The Law under the Swastika
Studies on Legal History in Nazi Germany
Stolleis studies a wide range of legal fields—constitutional, judicial, agrarian, administrative, civil, and business—arguing that all types of law were affected by the political realities of National Socialism. Moreover, he shows that legal traditions were not relinquished immediately with the onset of a new regime. For the first time we can see clearly the continuities between the Nazi period and the postwar period. The law under National Socialism did not make a complete break with the law during the Weimar Republic, nor did the law of the Federal Republic nullify all of the laws under National Socialism. Through a rich and subtle investigation, Stolleis shows how the legal profession and the political regime both reacted to the conditions of the period and molded the judicial system accordingly.
Breaking the conspiracy of silence held by the justices in the postwar period, Stolleis stresses the importance of researching Nazi law in order to confront ethical problems in today's legal profession.
1: Biases and Value Judgments in the Study of National Socialist Legal History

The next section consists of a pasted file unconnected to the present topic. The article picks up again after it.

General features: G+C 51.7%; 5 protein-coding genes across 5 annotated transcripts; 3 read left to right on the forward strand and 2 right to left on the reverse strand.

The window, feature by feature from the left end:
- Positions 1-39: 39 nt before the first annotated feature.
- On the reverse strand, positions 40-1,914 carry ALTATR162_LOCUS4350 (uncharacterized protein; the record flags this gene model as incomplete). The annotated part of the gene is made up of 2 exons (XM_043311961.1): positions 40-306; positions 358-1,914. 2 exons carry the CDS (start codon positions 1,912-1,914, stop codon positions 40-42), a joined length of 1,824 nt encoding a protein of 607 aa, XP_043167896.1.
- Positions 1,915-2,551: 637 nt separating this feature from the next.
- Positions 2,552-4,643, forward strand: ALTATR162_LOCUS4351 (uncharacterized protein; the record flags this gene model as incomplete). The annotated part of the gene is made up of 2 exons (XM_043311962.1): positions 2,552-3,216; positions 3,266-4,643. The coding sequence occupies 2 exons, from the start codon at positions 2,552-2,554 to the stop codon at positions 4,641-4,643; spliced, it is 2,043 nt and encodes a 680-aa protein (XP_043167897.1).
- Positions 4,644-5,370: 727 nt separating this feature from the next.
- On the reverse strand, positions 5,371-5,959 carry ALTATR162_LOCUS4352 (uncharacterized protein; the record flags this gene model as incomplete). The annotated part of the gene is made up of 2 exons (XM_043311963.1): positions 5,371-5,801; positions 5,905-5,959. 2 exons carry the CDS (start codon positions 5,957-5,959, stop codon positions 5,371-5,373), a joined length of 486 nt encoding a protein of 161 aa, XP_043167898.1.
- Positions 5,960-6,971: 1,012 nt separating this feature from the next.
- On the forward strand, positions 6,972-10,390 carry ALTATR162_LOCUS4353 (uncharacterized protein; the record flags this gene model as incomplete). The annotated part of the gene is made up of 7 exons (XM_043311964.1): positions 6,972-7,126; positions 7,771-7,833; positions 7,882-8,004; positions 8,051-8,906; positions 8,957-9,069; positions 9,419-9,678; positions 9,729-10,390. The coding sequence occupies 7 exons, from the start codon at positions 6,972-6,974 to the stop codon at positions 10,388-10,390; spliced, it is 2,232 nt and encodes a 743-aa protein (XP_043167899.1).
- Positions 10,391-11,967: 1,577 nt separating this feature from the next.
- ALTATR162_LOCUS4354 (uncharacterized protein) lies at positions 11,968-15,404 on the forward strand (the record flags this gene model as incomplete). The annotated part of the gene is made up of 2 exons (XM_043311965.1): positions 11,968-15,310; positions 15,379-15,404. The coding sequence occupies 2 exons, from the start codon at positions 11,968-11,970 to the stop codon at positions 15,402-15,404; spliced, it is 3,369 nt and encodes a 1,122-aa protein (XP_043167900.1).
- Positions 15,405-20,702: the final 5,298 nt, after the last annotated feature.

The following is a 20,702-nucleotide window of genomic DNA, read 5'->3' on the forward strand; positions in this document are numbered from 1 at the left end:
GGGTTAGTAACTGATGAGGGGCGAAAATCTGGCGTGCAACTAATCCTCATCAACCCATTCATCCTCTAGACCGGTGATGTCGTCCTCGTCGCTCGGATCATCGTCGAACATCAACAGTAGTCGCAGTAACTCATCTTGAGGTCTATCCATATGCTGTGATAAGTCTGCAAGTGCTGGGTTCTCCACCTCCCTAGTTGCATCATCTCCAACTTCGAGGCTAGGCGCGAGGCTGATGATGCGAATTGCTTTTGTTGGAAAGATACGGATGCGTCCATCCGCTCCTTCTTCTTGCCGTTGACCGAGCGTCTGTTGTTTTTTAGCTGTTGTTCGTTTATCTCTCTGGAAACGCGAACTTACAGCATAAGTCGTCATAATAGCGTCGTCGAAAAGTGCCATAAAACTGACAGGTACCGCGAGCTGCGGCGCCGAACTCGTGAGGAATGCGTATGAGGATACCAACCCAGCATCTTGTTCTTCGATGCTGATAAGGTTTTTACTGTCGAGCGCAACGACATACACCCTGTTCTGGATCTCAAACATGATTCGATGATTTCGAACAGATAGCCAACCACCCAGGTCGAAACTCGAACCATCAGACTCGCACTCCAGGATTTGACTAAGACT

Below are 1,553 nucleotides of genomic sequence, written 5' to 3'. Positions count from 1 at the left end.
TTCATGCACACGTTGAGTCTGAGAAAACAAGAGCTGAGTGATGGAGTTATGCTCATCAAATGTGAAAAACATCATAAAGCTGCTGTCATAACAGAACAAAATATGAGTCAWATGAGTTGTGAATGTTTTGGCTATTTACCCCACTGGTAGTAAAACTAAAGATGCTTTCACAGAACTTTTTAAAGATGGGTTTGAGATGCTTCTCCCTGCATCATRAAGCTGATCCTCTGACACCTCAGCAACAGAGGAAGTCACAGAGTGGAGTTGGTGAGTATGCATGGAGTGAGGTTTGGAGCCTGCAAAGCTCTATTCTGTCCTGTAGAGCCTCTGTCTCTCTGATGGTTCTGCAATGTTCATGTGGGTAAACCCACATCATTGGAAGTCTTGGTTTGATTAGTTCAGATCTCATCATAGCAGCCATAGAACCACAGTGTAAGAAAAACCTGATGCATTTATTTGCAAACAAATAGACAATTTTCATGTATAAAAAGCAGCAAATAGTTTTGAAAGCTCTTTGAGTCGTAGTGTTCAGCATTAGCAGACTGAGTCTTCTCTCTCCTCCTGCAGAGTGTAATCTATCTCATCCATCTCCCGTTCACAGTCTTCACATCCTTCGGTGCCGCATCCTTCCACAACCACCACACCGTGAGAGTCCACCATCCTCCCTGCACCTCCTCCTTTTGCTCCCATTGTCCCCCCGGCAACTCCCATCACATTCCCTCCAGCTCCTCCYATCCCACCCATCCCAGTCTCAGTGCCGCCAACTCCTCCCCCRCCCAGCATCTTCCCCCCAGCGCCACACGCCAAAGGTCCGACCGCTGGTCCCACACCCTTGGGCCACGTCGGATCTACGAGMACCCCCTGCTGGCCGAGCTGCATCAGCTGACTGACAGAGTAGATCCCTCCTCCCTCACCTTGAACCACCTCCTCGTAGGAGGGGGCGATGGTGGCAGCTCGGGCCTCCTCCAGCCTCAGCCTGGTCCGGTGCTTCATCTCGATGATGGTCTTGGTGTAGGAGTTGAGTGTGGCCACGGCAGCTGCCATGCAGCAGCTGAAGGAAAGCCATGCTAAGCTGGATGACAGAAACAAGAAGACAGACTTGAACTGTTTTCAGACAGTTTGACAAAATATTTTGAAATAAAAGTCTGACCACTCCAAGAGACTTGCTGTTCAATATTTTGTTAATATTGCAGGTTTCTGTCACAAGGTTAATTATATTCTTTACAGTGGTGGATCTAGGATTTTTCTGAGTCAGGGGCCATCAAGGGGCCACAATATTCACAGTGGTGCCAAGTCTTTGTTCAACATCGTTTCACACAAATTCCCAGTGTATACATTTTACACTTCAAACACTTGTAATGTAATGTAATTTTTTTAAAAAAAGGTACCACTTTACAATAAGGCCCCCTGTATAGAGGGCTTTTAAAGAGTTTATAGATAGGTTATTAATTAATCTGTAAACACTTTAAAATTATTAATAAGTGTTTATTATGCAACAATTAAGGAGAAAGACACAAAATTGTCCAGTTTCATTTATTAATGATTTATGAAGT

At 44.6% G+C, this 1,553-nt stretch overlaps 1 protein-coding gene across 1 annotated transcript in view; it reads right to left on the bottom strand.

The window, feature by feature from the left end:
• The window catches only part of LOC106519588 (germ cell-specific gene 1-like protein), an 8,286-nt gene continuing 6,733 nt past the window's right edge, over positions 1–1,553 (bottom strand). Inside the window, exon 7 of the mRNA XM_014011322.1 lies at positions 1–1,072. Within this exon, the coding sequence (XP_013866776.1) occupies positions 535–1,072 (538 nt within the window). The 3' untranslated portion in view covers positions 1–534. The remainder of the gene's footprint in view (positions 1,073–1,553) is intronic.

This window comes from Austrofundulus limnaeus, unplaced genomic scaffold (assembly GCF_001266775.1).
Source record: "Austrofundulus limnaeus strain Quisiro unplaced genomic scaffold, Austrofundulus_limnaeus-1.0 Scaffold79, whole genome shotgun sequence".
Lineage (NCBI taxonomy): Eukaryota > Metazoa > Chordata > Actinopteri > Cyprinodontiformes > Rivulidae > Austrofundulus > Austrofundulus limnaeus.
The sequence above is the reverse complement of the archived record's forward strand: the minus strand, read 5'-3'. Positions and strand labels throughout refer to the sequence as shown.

2: Legal History during the Nazi Period: Outlines of a Scholarly Field
3: Was there "Progress in Legal History" during the Nazi Period?
4: Community and National Community (Volksgemeinschaft): Reflections on Legal Terminology under National Socialism
5: In the Belly of the Beast: Constitutional Legal Theory (Staatsrechtslehre) under National Socialism
6: The Science of Administrative Law under National Socialism
7: The "Revival of Administrative Studies" (Verwaltungslehre) under National Socialism
8: Administrative Jurisdiction under National Socialism
9: "Harsh but Just": Military Justice in the Service of National Socialism
10: The White Rose and Its Judges
11: The Legal System and Judicial Policy in Germany, 1945-1949
12: Theodor Maunz: The Life of a Professor of Constitutional Law